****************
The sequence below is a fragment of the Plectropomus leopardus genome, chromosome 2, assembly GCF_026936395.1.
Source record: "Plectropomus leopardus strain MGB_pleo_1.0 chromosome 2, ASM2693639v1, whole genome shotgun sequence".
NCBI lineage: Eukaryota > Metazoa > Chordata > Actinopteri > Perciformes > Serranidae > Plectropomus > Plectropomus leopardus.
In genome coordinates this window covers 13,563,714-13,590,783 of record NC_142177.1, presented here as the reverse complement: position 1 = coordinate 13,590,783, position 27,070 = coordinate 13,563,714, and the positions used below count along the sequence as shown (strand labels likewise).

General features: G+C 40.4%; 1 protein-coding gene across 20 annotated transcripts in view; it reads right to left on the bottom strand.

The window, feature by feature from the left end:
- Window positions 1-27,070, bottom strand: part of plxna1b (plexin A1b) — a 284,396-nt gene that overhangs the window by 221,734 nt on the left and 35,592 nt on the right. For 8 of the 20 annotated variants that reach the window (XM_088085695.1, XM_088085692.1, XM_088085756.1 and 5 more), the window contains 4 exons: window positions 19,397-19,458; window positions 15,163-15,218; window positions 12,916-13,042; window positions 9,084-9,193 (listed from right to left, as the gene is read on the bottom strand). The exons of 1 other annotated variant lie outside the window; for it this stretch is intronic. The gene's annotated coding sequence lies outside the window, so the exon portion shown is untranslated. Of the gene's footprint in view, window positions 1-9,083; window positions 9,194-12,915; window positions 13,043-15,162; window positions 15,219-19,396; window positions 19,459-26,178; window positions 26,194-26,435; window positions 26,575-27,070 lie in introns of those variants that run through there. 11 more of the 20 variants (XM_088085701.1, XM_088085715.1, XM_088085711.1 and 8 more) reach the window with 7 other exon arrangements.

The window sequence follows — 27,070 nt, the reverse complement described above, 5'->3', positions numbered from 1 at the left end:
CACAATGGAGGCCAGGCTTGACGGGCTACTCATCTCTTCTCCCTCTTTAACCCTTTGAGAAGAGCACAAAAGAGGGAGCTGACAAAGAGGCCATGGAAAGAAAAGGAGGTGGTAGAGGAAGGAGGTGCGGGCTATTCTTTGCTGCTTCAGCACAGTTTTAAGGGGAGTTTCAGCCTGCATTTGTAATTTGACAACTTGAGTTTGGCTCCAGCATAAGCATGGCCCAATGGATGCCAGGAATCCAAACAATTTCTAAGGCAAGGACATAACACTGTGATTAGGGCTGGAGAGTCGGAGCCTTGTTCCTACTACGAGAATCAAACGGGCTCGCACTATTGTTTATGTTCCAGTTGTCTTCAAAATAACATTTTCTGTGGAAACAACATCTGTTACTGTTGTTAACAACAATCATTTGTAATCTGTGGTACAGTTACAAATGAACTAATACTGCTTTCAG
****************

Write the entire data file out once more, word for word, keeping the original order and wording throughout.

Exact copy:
The sequence below is a fragment of the Plectropomus leopardus genome, chromosome 2, assembly GCF_026936395.1.
Source record: "Plectropomus leopardus strain MGB_pleo_1.0 chromosome 2, ASM2693639v1, whole genome shotgun sequence".
NCBI lineage: Eukaryota > Metazoa > Chordata > Actinopteri > Perciformes > Serranidae > Plectropomus > Plectropomus leopardus.
In genome coordinates this window covers 13,563,714-13,590,783 of record NC_142177.1, presented here as the reverse complement: position 1 = coordinate 13,590,783, position 27,070 = coordinate 13,563,714, and the positions used below count along the sequence as shown (strand labels likewise).

General features: G+C 40.4%; 1 protein-coding gene across 20 annotated transcripts in view; it reads right to left on the bottom strand.

The window, feature by feature from the left end:
- Window positions 1-27,070, bottom strand: part of plxna1b (plexin A1b) — a 284,396-nt gene that overhangs the window by 221,734 nt on the left and 35,592 nt on the right. For 8 of the 20 annotated variants that reach the window (XM_088085695.1, XM_088085692.1, XM_088085756.1 and 5 more), the window contains 4 exons: window positions 19,397-19,458; window positions 15,163-15,218; window positions 12,916-13,042; window positions 9,084-9,193 (listed from right to left, as the gene is read on the bottom strand). The exons of 1 other annotated variant lie outside the window; for it this stretch is intronic. The gene's annotated coding sequence lies outside the window, so the exon portion shown is untranslated. Of the gene's footprint in view, window positions 1-9,083; window positions 9,194-12,915; window positions 13,043-15,162; window positions 15,219-19,396; window positions 19,459-26,178; window positions 26,194-26,435; window positions 26,575-27,070 lie in introns of those variants that run through there. 11 more of the 20 variants (XM_088085701.1, XM_088085715.1, XM_088085711.1 and 8 more) reach the window with 7 other exon arrangements.

The window sequence follows — 27,070 nt, the reverse complement described above, 5'->3', positions numbered from 1 at the left end:
CACAATGGAGGCCAGGCTTGACGGGCTACTCATCTCTTCTCCCTCTTTAACCCTTTGAGAAGAGCACAAAAGAGGGAGCTGACAAAGAGGCCATGGAAAGAAAAGGAGGTGGTAGAGGAAGGAGGTGCGGGCTATTCTTTGCTGCTTCAGCACAGTTTTAAGGGGAGTTTCAGCCTGCATTTGTAATTTGACAACTTGAGTTTGGCTCCAGCATAAGCATGGCCCAATGGATGCCAGGAATCCAAACAATTTCTAAGGCAAGGACATAACACTGTGATTAGGGCTGGAGAGTCGGAGCCTTGTTCCTACTACGAGAATCAAACGGGCTCGCACTATTGTTTATGTTCCAGTTGTCTTCAAAATAACATTTTCTGTGGAAACAACATCTGTTACTGTTGTTAACAACAATCATTTGTAATCTGTGGTACAGTTACAAATGAACTAATACTGCTTTCAG